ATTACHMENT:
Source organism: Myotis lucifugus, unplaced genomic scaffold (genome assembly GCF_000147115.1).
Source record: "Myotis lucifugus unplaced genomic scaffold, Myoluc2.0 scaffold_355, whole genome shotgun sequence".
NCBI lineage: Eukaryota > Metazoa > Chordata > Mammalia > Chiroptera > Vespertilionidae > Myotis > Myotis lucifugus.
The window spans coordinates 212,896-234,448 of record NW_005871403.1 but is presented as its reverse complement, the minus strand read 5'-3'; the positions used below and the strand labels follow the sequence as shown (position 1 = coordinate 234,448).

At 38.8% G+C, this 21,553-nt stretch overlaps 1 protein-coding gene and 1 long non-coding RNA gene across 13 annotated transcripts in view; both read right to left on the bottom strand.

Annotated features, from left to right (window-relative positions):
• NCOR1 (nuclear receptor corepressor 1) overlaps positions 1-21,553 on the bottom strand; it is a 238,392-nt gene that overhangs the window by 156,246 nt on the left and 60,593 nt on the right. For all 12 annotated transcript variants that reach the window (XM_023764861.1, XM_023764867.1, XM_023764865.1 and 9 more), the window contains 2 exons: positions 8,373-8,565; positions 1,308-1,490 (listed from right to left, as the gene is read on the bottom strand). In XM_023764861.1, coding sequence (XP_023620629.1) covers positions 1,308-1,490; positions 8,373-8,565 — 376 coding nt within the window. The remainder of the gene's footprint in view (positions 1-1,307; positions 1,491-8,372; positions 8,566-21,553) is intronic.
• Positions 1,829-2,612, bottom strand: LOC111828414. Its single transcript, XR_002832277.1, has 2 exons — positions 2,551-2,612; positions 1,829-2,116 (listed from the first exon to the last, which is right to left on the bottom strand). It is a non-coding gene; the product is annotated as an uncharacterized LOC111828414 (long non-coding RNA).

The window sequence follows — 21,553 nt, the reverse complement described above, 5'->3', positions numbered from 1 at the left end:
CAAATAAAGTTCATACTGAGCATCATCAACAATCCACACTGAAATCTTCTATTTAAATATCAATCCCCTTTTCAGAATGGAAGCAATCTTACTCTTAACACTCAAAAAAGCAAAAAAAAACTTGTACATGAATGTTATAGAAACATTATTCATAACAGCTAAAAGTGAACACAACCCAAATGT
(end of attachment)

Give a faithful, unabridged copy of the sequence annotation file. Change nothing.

Source organism: Myotis lucifugus, unplaced genomic scaffold (genome assembly GCF_000147115.1).
Source record: "Myotis lucifugus unplaced genomic scaffold, Myoluc2.0 scaffold_355, whole genome shotgun sequence".
NCBI lineage: Eukaryota > Metazoa > Chordata > Mammalia > Chiroptera > Vespertilionidae > Myotis > Myotis lucifugus.
The window spans coordinates 212,896-234,448 of record NW_005871403.1 but is presented as its reverse complement, the minus strand read 5'-3'; the positions used below and the strand labels follow the sequence as shown (position 1 = coordinate 234,448).

At 38.8% G+C, this 21,553-nt stretch overlaps 1 protein-coding gene and 1 long non-coding RNA gene across 13 annotated transcripts in view; both read right to left on the bottom strand.

Annotated features, from left to right (window-relative positions):
• NCOR1 (nuclear receptor corepressor 1) overlaps positions 1-21,553 on the bottom strand; it is a 238,392-nt gene that overhangs the window by 156,246 nt on the left and 60,593 nt on the right. For all 12 annotated transcript variants that reach the window (XM_023764861.1, XM_023764867.1, XM_023764865.1 and 9 more), the window contains 2 exons: positions 8,373-8,565; positions 1,308-1,490 (listed from right to left, as the gene is read on the bottom strand). In XM_023764861.1, coding sequence (XP_023620629.1) covers positions 1,308-1,490; positions 8,373-8,565 — 376 coding nt within the window. The remainder of the gene's footprint in view (positions 1-1,307; positions 1,491-8,372; positions 8,566-21,553) is intronic.
• Positions 1,829-2,612, bottom strand: LOC111828414. Its single transcript, XR_002832277.1, has 2 exons — positions 2,551-2,612; positions 1,829-2,116 (listed from the first exon to the last, which is right to left on the bottom strand). It is a non-coding gene; the product is annotated as an uncharacterized LOC111828414 (long non-coding RNA).

The window sequence follows — 21,553 nt, the reverse complement described above, 5'->3', positions numbered from 1 at the left end:
CAAATAAAGTTCATACTGAGCATCATCAACAATCCACACTGAAATCTTCTATTTAAATATCAATCCCCTTTTCAGAATGGAAGCAATCTTACTCTTAACACTCAAAAAAGCAAAAAAAAACTTGTACATGAATGTTATAGAAACATTATTCATAACAGCTAAAAGTGAACACAACCCAAATGT